Other than that, I totally agree with you. What you are really competing with online isn't price, it is quality and convenience. I find Netflix much easier to use than downloading and the quality of the movies is often as high or higher than what I would download (not interested in 3 and 4 gig HD downloads, sorry don't have the patience). Also, on Netflix I can start streaming a movie, decide it is crap and stop; I don't have to spend an hour downloading the whole thing only to decide I don't want to watch it.

        People will pay for movies and they will pay for services that make accessing those movies easier, but why would anyone pay $20, instead of spending their time and effort, when they will get an obviously inferior experience (previews, unskippable menus, DRM problems, a fixed format that will go out of date, etc.)

         

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          Kingster (profile), Jan 20th, 2011 @ 2:40pm

          Re: Re: Re: I will mourn the loss of Netflix

          This phrasing has always bothered me, because downloading a movie isn't really free. At least not from an economic standpoint. You have to find the thing you are looking for (time). You have to be willing to download from that source (trust). You may or may not get a finished file that works correctly or has good quality (more time). And so on ... All it takes is being a member of a really good private torrent site, and you're golden. Also, knowing the names of a few really good release groups helps. A couple of sites I know do their own internal releases, and they are usually ahead of first sale date by about two weeks on majors. Honestly, if you're a member of these sites, you'll see a movie before it hits your local Blockbuster or Redbox, and certainly before Netflix can stream it. It will take you the same amount of time as you would on Netflix (or wandering around in Blockbuster) or less.

           

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            Anonymous Coward, Jan 21st, 2011 @ 6:18am

            Re: Re: Re: Re: I will mourn the loss of Netflix

            All it takes is being a member of a really good private torrent site, and you're golden.

            That still kind of misses the point (or seems to?). The point is that you are not competing ENTIRELY on price, which is the argument that is often made.

            Of course, if you were just trying to let me know how to get movies, thanks, but I have a Netflix subscription and that will keep me entertained for the foreseeable future.

            All it takes is being a member of a really good private torrent site, and you're golden.

            Even if this eliminates many of the points I made, there are still others. You need a computer (a couple hundred dollars at least), you have to connect that computer to a TV using certain types of video cards (or you have to burn it to a DVD, blank media costs money), you have to get up from the couch.

            For $50 you can buy a Roku and have access to thousands of movies without even getting up.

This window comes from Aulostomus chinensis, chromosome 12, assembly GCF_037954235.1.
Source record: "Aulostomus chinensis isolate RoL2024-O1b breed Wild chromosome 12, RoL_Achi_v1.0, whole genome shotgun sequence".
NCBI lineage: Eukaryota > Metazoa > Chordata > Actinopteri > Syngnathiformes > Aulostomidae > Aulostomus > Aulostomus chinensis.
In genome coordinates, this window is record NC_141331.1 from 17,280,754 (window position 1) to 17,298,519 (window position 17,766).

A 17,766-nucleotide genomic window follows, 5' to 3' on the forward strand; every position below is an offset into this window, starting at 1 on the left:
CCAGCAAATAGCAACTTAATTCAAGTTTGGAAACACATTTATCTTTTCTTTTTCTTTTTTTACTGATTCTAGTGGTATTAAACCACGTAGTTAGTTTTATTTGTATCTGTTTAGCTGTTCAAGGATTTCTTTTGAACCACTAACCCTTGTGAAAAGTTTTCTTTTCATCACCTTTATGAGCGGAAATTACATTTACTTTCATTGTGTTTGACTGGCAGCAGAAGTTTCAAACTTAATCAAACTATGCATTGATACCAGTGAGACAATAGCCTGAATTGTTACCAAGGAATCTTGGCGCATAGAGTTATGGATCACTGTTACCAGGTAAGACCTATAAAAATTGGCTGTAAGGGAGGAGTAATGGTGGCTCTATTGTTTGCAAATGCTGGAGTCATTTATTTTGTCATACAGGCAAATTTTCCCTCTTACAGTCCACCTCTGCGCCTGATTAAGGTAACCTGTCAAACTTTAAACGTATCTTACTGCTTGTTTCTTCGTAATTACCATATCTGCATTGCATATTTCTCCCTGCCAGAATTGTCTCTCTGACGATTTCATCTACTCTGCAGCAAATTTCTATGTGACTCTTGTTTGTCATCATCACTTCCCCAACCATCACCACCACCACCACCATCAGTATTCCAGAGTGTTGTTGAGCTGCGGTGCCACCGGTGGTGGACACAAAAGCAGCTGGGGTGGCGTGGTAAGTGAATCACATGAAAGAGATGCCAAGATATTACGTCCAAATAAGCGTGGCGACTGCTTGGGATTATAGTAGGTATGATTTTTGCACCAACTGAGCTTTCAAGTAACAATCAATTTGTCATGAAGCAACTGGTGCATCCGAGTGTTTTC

As great as open source and free tools can be, it is ridiculous to believe that multi-billion dollar movie studios don't have the resources to create a better experience that people are willing to pay for. I would love to meet some of the idiots running these studios but unfortunately I don't hang out at coke orgies or go to expensive parties to meet hookers.

             

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        Jon Lawrence (profile), Jan 20th, 2011 @ 9:23pm

        Re: Re: I will mourn the loss of Netflix

        I dunno, I'm already watching my Instant Queue slim down. This week, we've had 5 titles disappear from being available anymore.

        I'll support Netflix as long as we can, because we love their service; but we will get content other ways if not available through them.

         

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      identicon
      Some Guy, Jan 20th, 2011 @ 11:18am

      Re: I will mourn the loss of Netflix

      It's been years since i've stopped buying music CDs, then I've stopped buying it from itunes. the only source of musing is online radio now and I'm not the only one who does this. The same will follow with the movie industry. they will be sorry for bullying their customers.

       

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      identicon
      Anonymous Coward, Jan 20th, 2011 @ 11:22am

      Re: I will mourn the loss of Netflix

      Sad though it is, the demise of Netflix may be one of the only events that can get these kinds of matters onto the radar of the general public. Most people are simply unaware of the nefarious games that the **AA plays, but Netflix has enough fans that if it were ground into dust, and its customer knew WHY it was ground into dust, they would start paying more attention, and having more discretion in their purchases.

       

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    someone (profile), Jan 20th, 2011 @ 9:00am

    DVD Place shifting

    Netflix should continue to purchase the cheaper DVDs then when you request to watch it streaming they load the DVD into a reader and stream it just to you. Kinda like a slingbox but for DVDs.